Developing an acceptable use policy for blogging is one of the more difficult tasks for a company’s human resources and internal security departments. Blogging is a fast-growing mode of communication that gives readers access to everything from daily comments from authors, movie stars, and soap opera characters to hard-hitting news articles and columns. The rise of blogging has resulted in a plethora of programmes and tools aimed at assisting everyone from the casual blogger to corporate users.
But what impact does blogging have on a company’s Acceptable Use Policy (AUP)? In order to properly address blogging in an AUP, you must first define what a blog is. The term “blog” is a shortened version of “web log,” and it functions similarly to a message board in that it allows users to post their thoughts and opinions for others to read. Depending on how the owners have set it up, a blog can be open to the public or only accessible by password. Blogs can provide in-depth information on specific topics or serve as a platform for writers to express themselves, but their ultimate goal is to bring readers together and encourage interaction.
Blogging can be a fun and safe way to communicate with others who share your interests, but as with any unmanaged activity, there is always the possibility of abuse. If an organization’s AUP covers Instant Messaging, Peer-to-Peer, email, and other Web-based communications, blogging should be included as a critical technology. As part of an overall communications policy, companies should decide whether or not their employees should be able to read blogs or contribute to them.
What are the consequences of not having an AUP in the case of blogs? Because of the country’s rapid growth of blogs, entire services like MyFamily.com and MyPlace.com now host communities of bloggers. Personal information from some blogs was used by a criminal to stalk and attack young high-school girls.
Employees who reveal their identities and information in a blog response can sway decisions. For example, if a major computer corporation employee responds to a technical blog with advice about avoiding a new product line because of a large number of known “bugs,” the company risks legal liability. Employees are required to sign non-disclosure agreements for a reason: the risk of exposing confidential company information and intellectual property could have disastrous financial consequences.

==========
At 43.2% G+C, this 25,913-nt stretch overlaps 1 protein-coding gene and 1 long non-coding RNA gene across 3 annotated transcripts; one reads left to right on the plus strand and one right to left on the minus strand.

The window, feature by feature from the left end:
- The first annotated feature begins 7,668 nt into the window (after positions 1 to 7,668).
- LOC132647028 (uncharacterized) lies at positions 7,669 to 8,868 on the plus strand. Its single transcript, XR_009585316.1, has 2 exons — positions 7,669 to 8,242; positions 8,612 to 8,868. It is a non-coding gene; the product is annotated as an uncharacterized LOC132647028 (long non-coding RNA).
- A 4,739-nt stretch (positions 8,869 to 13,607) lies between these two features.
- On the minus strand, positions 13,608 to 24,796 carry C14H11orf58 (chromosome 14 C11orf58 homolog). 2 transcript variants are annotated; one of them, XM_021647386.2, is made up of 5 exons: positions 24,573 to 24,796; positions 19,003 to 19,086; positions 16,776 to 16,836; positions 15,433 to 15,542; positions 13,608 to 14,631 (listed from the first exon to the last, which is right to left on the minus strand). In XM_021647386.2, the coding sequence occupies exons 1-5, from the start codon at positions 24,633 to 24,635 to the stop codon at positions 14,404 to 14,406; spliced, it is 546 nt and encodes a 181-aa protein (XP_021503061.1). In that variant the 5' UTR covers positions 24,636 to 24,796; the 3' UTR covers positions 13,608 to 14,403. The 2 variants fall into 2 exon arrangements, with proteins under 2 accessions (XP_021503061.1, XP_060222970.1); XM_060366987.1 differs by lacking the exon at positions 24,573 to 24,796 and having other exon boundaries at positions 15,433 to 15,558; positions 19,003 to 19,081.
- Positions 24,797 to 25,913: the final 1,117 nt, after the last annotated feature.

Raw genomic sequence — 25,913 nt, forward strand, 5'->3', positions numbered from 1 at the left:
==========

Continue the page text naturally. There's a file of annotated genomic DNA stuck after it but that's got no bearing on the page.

This is just one example; there are plenty more. If a person strongly disagrees with the content of a blog and engages in a ‘flame’ war with the blogger in the comments section, the company may be held liable for the harassment if the employee is using the company’s computers to post the responses. The company is responsible for what happens on company computers, whether it is permissible or not. They are held accountable in the eyes of the law.
There are legal and financial reasons for making blogging very clear in the AUP. Although only a small percentage of businesses do so, some do use software to monitor where and how employees browse the internet. Filters that prevent an employee from viewing a pornographic website may also prevent an employee from viewing political or day trading blogs. Financial and business-related blogs are becoming more popular by the day. These blogs may provide entertainment and information, but it is up to the company to determine the extent to which an employee participates.
It’s worth noting that anonymous visitors can read most blogs, but they won’t be able to comment or respond. For students, educators, and other individuals, blogs can be invaluable resources for discussion, debate, and sharing of experiences. They must, however, be managed and monitored. Blogs are an excellent marketing tool because they draw visitors in by offering financial advice or credit-building advice, for example. A blog’s marketing can result in tens of thousands of hits per day for a website. Some businesses need to get their message out there, and blogs can help them do so. Blogs can give a human face to a company that otherwise appears to be purely corporate. That human face can improve customer relations, encourage consumer interaction, and raise brand awareness. Employees, on the other hand, should be informed about the types of information they are permitted to post if they are permitted to respond.
Companies that run their own blogs should pay close attention to the feedback they receive. Blogging is a new frontier for the corporate world, but it, like so many other innovations, is being quickly embraced. Companies, employees, and even their families will benefit from security, awareness, and education to avoid having negative experiences while blogging, reading blogs, or responding to a blog on the Internet.